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stand out from the crowd

One of the more interesting account features on the SWTOR community site is the Guild Application. If you’re like me, you  probably didn’t even notice it at first. But it’s there, accessible by clicking my account at the top of the screen, then clicking the Guild application link in the middle of your Account Management menu on the right of the screen.

If you are planning to apply to a guild before launch, you’ll want to make sure you spend some time with this page. The fields they make available are some of the same fields you see cropping up on guild applications in other MMOs, plus a few specific to SWTOR. I’ll walk you through how to make the most of these questions to help your future GM get to know you and your strengths.

The Basics

  • What class will you play first? (you can only pick one)
  • What time zone will you play in? (PST, EST, GMT)
  • What days do you plan on playing?
  • What hours do you plan on playing? (Morning, Afternoon, Evening, Weekends)

These fields help you form a basic screening for finding a guild that’s a good fit for when you plan on being available to play. Interestingly enough, these are the sort of small details that I’ve seen numerous new applicants in guilds leave over. SO make sure that if you are a PST time player you don’t join a guild that’s full of folks who are packing up for the night when you are just getting home from work.

Tell Us a Little Bit More About You…

  • List your past MMORPG experience (550 characters)
  • What are you looking for in a guild? (1000 characters)
  • What can you contribute to a guild? (1000 characters)
  • What else is important to know about you? (1000 characters)

This is the part of the application where you get to do the five paragraph essay on why you will be an excellent addition to the SWTOR guild to which you are applying. Yes, you technically *can* get away with one-sentence answers here, but why would you want to? The guild application, as I have opined elsewhere, truly is your place to shine as an applicant, and increase your chances of finding a guild that will be a good fit.

Lets take these questions one-by one and discuss.

List your past MMORPG experience

In addition to a laundry list of all the MMOs you’ve ever played (commenting on what you thought of them is optional and may be contentious), this is a good place to note if you’ve had any leadership positions, earned any special recognition or achievements, etc. Consider this to be a brief gaming resume. If SWTOR is going to be your first MMORPG, share other gaming experiences you’ve had, or what it is that’s inspired you to start up now. Resist the urge to embellish upon your accomplishments– just like on an IRL resume, it’s the kind of thing that can come back to bite you early and often.

What are you looking for in a guild?

No, this isn’t an in-game version of your childhood Christmas lists for Santa. You shouldn’t expect a guild to hand you all of the game’s perks on a silver platter. On the other hand, if you are someone whose perfect guild is one where everyone will lend you in-game currency, run your low-level characters through instance content, and talk to you on Mumble for hours, it’s probably in everyone’s best interest that you note that here. Ahem.

Some good things to note here: your interest in end game group content (raids/operations), PvP, and altism, how social of a guild you are looking for, and if you are interested in raiding, what sort of time commitment and level of focus you would want that to be for your guild. It’s also a good place to note any special considerations you keep in mind when picking out a guild — such as looking to play only with mature adult players or ensuring the guild lives by DBAD*.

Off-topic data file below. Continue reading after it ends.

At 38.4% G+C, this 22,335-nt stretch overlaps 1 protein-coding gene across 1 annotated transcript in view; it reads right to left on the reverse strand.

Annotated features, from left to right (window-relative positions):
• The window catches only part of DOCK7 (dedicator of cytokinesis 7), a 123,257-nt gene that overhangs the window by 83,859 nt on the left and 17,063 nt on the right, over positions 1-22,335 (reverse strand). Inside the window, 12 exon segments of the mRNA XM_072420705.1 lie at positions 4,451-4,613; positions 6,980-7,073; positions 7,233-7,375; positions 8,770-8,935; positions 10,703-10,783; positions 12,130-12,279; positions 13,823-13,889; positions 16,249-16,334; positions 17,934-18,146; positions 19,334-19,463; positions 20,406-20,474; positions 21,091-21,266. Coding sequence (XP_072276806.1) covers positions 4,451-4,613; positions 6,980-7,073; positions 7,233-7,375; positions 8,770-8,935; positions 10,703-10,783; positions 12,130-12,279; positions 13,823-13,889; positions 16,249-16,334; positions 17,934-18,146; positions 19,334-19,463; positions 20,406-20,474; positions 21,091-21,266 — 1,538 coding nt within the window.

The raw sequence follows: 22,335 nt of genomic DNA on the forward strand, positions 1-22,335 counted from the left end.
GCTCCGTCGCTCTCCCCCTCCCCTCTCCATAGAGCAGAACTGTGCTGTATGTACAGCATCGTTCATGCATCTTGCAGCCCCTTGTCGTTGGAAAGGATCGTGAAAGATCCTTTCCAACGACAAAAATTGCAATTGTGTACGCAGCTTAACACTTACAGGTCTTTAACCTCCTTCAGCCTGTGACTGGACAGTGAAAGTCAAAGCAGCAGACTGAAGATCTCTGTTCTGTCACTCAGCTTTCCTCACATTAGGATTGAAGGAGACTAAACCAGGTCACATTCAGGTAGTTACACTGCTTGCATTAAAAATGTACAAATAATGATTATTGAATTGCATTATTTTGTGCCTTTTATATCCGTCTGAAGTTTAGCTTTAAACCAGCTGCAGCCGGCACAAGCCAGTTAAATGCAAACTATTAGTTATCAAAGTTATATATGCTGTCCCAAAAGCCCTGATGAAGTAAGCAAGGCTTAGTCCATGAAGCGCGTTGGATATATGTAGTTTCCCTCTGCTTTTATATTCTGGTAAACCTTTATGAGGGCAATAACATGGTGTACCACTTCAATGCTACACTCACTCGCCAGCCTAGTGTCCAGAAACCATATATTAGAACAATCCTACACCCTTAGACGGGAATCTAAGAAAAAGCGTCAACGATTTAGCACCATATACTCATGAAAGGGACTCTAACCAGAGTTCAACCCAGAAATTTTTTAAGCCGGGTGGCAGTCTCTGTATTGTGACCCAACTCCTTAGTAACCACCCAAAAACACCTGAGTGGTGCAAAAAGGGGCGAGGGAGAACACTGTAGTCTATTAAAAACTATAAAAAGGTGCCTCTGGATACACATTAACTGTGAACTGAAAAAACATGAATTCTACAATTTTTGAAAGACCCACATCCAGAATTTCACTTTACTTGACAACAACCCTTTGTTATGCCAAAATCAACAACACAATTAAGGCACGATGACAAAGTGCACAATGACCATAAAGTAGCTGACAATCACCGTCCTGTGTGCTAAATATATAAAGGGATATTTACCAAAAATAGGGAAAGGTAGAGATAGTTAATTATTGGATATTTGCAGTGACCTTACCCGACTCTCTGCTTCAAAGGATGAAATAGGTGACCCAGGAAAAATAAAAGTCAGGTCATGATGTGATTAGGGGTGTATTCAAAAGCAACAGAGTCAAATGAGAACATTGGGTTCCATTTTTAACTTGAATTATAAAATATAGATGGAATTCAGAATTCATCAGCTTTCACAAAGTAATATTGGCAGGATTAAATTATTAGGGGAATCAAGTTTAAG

What can you contribute to a guild?

Are you a quest completionist? An obsessive crafter? A hoarder of vanity pets? Do you blog or use twitter to keep up on game news and resources? These are all great things to share in this section. Additionally, if you aspire to being an officer in a guild, go ahead and mention it. And finally, if you have friends and family already in the guild name check them here as well.

NOTE: “friend” is not someone you just met in an instance today. I had a WoW guildie in a raiding guild who was responsible for some of the absolutely most annoying friends and family adds due to her spending much of her time playing alts in lowbie dungeons and apparently encouraging everyone in her groups to apply to our guild.

What else is important to know about you?

Of these four questions, for me, this me was the hardest. What more is there to know about me that’s relevant? Since this is not a document that anyone else sees, other than the guildmaster, it’s an opportunity to share something a little more personal than you might put in your public profile, such as what you do for a living or where you live or that your cat always howls into Vent when you’re not paying him enough attention. Or you can just use it to make a targeted pitch for why you would be a great fit for a listed raiding or officer slot. It’s a place where you can show a little personality, so make the most of those 1000 characters!

The best part about the guild application is once you spend the time to set it up once, you don’t have to do it again. You can just go in and revise what you have, adding in new accomplishments or revised things you are looking for at any time. It will be interesting to see if guilds continue to use the community website’s application system and forums after the game launches, or if there will be a migration to external guild website purveyors. Only time will tell.

For related reading on looking for a SWTOR guild, read this post. Happy guild hunting!

*DBAD = Don’t be a d***.

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